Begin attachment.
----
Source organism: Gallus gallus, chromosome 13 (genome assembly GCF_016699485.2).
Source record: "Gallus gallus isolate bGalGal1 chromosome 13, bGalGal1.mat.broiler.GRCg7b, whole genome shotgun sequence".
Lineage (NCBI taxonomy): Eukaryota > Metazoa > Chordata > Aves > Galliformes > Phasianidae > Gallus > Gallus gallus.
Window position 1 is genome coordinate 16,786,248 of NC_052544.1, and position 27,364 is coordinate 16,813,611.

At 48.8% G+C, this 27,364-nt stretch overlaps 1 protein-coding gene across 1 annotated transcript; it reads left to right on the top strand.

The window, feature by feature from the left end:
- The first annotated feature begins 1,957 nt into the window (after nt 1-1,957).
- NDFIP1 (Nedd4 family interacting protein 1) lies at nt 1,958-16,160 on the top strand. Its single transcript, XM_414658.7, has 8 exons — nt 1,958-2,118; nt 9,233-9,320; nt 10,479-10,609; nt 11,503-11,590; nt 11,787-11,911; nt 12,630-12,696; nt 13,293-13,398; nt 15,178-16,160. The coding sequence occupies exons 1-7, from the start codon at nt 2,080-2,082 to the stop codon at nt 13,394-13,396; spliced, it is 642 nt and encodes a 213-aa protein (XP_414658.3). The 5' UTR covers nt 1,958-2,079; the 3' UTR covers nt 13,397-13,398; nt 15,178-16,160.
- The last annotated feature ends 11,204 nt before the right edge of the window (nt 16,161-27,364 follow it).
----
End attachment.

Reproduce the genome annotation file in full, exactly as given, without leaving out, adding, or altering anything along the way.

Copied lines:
Source organism: Gallus gallus, chromosome 13 (genome assembly GCF_016699485.2).
Source record: "Gallus gallus isolate bGalGal1 chromosome 13, bGalGal1.mat.broiler.GRCg7b, whole genome shotgun sequence".
Lineage (NCBI taxonomy): Eukaryota > Metazoa > Chordata > Aves > Galliformes > Phasianidae > Gallus > Gallus gallus.
Window position 1 is genome coordinate 16,786,248 of NC_052544.1, and position 27,364 is coordinate 16,813,611.

At 48.8% G+C, this 27,364-nt stretch overlaps 1 protein-coding gene across 1 annotated transcript; it reads left to right on the top strand.

The window, feature by feature from the left end:
- The first annotated feature begins 1,957 nt into the window (after nt 1-1,957).
- NDFIP1 (Nedd4 family interacting protein 1) lies at nt 1,958-16,160 on the top strand. Its single transcript, XM_414658.7, has 8 exons — nt 1,958-2,118; nt 9,233-9,320; nt 10,479-10,609; nt 11,503-11,590; nt 11,787-11,911; nt 12,630-12,696; nt 13,293-13,398; nt 15,178-16,160. The coding sequence occupies exons 1-7, from the start codon at nt 2,080-2,082 to the stop codon at nt 13,394-13,396; spliced, it is 642 nt and encodes a 213-aa protein (XP_414658.3). The 5' UTR covers nt 1,958-2,079; the 3' UTR covers nt 13,397-13,398; nt 15,178-16,160.
- The last annotated feature ends 11,204 nt before the right edge of the window (nt 16,161-27,364 follow it).